There is still time to make a few smart financial tax-saving moves, something we talk about annually. I know that most taxpayers by now have reviewed their situations with their accountants, but here are a few things that I always feel I have to highlight at this time of year, making it clear that I am not a tax expert.
First, once again for the 2021 tax year, you can take a $300-per-individual, or $600-per-couple filing jointly, charitable tax deduction, even if you otherwise don’t itemize and claim the Standard Deduction. Given all of the needs out there these days, it would help so many charities, and people in need, if more Americans would make a cash gift (not an in-kind gift) this year, and take advantage of the deduction. One thing that is important is to be aware that charitable scams dramatically increase during holiday times. That is not a problem if you have a list of charities that you regularly give to, with their correct mailing addresses, and you mail them a donation, rather than making some kind of a digital contribution, without being very careful that it is actually getting to the desired charity.
Second, there is still time to max out your tax-deferred retirement/profit sharing/IRA plan contribution, if you have not done that — as well as to take advantage of any employer match, if that applies to you.
Third, if you are over 72 and you are required to take Required Minimum Distributions from a tax-deferred plan, make sure that you have done that so that you don’t have to pay any significant penalties. In addition, if you have not made some partial distributions to a qualifying 501(c)(3) not for profits, make sure that you have made any appropriate state and federal tax withholdings.
Speaking of the Standard Deduction, I am still hoping that if some form of the Build Back Better Bill is actually passed in the next two weeks, it won’t change the current $24,000 deduction per couple filing jointly. On the other hand, I would be ok with Congress just running out the clock for 2021.
INFLATION is a different subject that we are all talking about and hopefully focusing on. By now, we have all heard that this week, at 6.8%, it is the highest in nearly four decades. We have talked in this column about how it may last for a while, some steps that people can and should be taking to get through it, and that it may never get back to recent low levels. However, what I hope that everyone will also focus on, is that inflation, at least in terms of many ordinary price increases for products and services over time, is normal, and we have to factor that into our long- range financial plans. So, for example, if we think about it, if we had our house painted this year, we would not expect to pay the same price to have it painted again in five years. So how will we afford that if: (1) our income doesn’t increase: (2) we specifically save for it, at an increased price, as an anticipated expense: (3) we tap into general savings: or (4) we decrease some expenses at that future time? This can be particularly problematic for some retired people on a fixed income. Bottom line is that some inflation in future prices is a reality, so keep focusing on how you will effectively deal with it, WITHOUT PLANNING TO GO INTO DEBT FOR IT, or going into debt because you didn’t plan for it.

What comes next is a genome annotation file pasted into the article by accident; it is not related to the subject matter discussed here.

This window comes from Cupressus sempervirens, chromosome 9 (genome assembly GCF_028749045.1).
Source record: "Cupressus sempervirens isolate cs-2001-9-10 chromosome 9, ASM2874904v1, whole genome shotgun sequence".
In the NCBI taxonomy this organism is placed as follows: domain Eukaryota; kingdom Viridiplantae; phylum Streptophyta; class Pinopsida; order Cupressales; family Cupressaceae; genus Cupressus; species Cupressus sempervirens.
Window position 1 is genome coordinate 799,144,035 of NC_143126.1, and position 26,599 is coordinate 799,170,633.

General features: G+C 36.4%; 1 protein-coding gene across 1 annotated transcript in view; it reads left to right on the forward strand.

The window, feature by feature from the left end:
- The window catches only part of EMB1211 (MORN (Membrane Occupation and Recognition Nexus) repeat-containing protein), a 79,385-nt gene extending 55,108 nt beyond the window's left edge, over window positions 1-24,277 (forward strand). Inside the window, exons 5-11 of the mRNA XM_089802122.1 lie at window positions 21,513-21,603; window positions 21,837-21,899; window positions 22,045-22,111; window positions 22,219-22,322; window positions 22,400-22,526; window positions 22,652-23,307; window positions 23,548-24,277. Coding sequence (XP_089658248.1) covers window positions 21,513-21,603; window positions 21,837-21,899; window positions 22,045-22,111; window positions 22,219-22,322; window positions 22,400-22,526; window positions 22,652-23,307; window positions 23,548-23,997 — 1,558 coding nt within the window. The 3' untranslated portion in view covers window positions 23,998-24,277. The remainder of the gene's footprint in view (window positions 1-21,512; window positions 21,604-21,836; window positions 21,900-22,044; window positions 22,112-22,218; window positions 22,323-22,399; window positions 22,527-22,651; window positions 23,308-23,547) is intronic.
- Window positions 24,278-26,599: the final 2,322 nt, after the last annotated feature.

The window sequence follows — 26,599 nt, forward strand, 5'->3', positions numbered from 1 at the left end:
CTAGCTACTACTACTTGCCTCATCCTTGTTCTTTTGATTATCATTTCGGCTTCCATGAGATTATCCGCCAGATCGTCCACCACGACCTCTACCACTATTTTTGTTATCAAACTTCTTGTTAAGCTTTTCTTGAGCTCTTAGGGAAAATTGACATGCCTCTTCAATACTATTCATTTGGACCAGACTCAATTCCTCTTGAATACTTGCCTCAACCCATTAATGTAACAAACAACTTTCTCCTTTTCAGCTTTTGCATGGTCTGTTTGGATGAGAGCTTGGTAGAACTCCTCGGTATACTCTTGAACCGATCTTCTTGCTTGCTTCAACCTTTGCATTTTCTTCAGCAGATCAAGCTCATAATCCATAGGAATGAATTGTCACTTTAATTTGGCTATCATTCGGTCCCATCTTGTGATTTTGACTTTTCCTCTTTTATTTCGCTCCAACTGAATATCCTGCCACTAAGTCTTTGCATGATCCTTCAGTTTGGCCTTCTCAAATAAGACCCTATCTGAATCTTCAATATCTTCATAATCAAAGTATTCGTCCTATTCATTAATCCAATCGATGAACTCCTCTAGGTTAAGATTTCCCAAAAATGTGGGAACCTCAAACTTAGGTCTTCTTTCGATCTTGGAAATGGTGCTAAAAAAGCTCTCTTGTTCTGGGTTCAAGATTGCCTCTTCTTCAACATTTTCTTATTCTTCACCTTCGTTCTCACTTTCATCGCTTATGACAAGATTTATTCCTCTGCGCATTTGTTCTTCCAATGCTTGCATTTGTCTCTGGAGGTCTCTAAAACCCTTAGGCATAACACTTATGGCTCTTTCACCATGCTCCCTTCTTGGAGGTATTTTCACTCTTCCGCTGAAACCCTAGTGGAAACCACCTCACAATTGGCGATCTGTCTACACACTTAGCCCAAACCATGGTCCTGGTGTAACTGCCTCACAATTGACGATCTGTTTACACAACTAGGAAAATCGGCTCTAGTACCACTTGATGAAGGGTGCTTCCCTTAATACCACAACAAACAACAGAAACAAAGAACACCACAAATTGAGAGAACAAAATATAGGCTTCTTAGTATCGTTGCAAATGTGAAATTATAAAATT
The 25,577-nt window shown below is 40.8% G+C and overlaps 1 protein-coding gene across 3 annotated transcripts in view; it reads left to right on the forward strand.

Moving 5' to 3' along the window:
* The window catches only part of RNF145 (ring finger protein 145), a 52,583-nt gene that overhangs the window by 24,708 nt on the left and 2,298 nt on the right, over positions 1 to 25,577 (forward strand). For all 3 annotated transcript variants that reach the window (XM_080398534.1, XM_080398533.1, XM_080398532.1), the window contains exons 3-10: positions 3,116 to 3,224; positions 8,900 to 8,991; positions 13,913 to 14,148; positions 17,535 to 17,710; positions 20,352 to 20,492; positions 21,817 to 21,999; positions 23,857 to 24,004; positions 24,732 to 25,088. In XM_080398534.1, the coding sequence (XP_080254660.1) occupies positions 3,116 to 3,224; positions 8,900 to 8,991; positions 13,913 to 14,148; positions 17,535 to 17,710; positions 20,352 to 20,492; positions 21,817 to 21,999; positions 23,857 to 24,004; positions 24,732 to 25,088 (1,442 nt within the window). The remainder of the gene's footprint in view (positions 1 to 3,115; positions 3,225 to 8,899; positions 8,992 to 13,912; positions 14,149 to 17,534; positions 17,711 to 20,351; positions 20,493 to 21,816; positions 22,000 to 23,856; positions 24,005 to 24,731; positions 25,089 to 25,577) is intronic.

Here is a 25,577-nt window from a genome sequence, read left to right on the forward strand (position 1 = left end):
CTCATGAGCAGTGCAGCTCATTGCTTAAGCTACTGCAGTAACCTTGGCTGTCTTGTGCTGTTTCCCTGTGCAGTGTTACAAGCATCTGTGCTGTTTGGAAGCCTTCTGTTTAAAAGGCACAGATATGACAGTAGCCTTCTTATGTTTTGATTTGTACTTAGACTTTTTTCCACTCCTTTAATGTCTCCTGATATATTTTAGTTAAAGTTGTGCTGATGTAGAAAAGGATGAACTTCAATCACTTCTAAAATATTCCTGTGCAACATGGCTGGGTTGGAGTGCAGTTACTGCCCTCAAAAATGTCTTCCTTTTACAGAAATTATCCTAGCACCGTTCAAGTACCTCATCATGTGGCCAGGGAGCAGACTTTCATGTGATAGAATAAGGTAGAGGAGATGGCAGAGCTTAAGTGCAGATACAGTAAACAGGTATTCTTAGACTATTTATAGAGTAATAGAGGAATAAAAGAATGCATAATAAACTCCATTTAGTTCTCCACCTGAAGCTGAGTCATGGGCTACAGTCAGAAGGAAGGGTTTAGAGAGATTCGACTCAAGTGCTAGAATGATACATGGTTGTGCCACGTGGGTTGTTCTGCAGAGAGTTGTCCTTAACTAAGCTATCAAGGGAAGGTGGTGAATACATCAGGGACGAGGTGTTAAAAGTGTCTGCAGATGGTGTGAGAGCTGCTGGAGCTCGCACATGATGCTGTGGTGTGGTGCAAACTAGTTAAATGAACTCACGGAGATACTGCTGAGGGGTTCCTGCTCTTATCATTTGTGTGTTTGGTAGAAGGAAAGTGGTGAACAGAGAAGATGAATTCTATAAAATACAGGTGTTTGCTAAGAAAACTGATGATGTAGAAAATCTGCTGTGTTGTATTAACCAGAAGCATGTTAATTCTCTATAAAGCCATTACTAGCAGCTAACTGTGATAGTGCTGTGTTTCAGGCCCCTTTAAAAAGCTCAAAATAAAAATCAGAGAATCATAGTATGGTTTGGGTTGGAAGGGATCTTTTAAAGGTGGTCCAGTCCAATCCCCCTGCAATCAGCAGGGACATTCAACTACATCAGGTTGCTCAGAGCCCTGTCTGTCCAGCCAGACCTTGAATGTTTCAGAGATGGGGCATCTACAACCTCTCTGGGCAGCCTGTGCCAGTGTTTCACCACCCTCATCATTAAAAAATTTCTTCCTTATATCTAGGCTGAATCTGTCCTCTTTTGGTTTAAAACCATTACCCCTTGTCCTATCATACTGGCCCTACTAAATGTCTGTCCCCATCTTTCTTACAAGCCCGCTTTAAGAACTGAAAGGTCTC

On a different subject, I don’t consider myself environmentally knowledgeable or even conscious, even though I did buy an electric lawnmower, and I am seriously thinking of making my next car an electric one, if they can effectively deal with the range and recharging when traveling issues. That is true, even if they take the tax incentives away. However, the advertisements this fall for the Aspiration Zero credit card have gotten my attention. Here are some excerpts from a piece by The Ascent, a Motley Fool Service.
“Aspiration, a socially conscious bank that focuses on stopping climate change … will plant one tree per purchase made with the Aspiration Zero credit card. It will also give you the option to round up your purchase to the nearest dollar to plant a second tree.
“According to Aspiration CEO Andrei Cherny, 60 trees planted per month are enough to offset the average American’s carbon footprint. If you use your card at least once per day and round up every purchase, then you’ve reached carbon neutral.
“When you use your Aspiration Zero credit card enough to offset the average American’s carbon footprint, you earn 1% cash back on your purchases. That’s 60 planted trees per month by Aspiration’s calculations, so you’d need to do one of the following every month: Make 60 purchases with your card, or make 30 purchases and round up every one.
“With the Aspiration Zero credit card, cash back is just a nice extra. It’s not the main feature, and it can’t compete with cards that are made for earning cash back.
“The one thing to watch out for is making unnecessary purchases solely because of that benefit. This is a common trap consumers can fall into with any credit card that rewards consumers for making purchases. It may be good for the planet, but it likely won’t be good for your budget.”
If you are a regular reader, you know that I recommend having only one credit card, to keep things simple, and just use it for convenience, another way to spend the money you already have, not to go into debt with. If you are environmentally conscious, you may want to research this more, and consider this card as your one credit card.
Next time, in connection with our continuing discussions on taxing the rich, we will look at some taxes paid in Europe.
John Ninfo is a retired bankruptcy judge and the founder of the National CARE Financial Literacy Program. Find his previous weekly columns at http://www.mpnnow.com/search?text=Ninfo.